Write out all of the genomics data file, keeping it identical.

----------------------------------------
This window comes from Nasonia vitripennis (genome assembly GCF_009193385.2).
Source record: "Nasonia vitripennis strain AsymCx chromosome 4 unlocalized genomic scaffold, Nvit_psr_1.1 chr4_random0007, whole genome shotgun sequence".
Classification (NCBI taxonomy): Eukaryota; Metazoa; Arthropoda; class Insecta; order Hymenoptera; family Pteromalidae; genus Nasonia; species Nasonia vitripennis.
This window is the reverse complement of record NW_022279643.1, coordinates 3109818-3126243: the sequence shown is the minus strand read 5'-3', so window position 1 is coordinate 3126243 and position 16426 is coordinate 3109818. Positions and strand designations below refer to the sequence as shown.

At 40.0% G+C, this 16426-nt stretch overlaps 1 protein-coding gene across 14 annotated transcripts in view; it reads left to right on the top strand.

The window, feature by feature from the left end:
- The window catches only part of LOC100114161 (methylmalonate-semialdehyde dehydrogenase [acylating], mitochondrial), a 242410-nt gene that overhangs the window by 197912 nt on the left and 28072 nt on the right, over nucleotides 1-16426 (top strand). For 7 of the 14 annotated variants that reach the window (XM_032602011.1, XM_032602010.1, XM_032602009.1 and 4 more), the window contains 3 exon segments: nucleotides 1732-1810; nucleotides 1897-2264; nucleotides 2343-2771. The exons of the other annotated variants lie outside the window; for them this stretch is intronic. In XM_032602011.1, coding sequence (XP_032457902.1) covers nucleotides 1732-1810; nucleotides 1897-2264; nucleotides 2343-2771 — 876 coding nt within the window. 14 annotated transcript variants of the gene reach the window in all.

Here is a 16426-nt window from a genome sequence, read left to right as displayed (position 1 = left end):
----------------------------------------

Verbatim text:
This window comes from Nasonia vitripennis (genome assembly GCF_009193385.2).
Source record: "Nasonia vitripennis strain AsymCx chromosome 4 unlocalized genomic scaffold, Nvit_psr_1.1 chr4_random0007, whole genome shotgun sequence".
Classification (NCBI taxonomy): Eukaryota; Metazoa; Arthropoda; class Insecta; order Hymenoptera; family Pteromalidae; genus Nasonia; species Nasonia vitripennis.
This window is the reverse complement of record NW_022279643.1, coordinates 3109818-3126243: the sequence shown is the minus strand read 5'-3', so window position 1 is coordinate 3126243 and position 16426 is coordinate 3109818. Positions and strand designations below refer to the sequence as shown.

At 40.0% G+C, this 16426-nt stretch overlaps 1 protein-coding gene across 14 annotated transcripts in view; it reads left to right on the top strand.

The window, feature by feature from the left end:
- The window catches only part of LOC100114161 (methylmalonate-semialdehyde dehydrogenase [acylating], mitochondrial), a 242410-nt gene that overhangs the window by 197912 nt on the left and 28072 nt on the right, over nucleotides 1-16426 (top strand). For 7 of the 14 annotated variants that reach the window (XM_032602011.1, XM_032602010.1, XM_032602009.1 and 4 more), the window contains 3 exon segments: nucleotides 1732-1810; nucleotides 1897-2264; nucleotides 2343-2771. The exons of the other annotated variants lie outside the window; for them this stretch is intronic. In XM_032602011.1, coding sequence (XP_032457902.1) covers nucleotides 1732-1810; nucleotides 1897-2264; nucleotides 2343-2771 — 876 coding nt within the window. 14 annotated transcript variants of the gene reach the window in all.

Here is a 16426-nt window from a genome sequence, read left to right as displayed (position 1 = left end):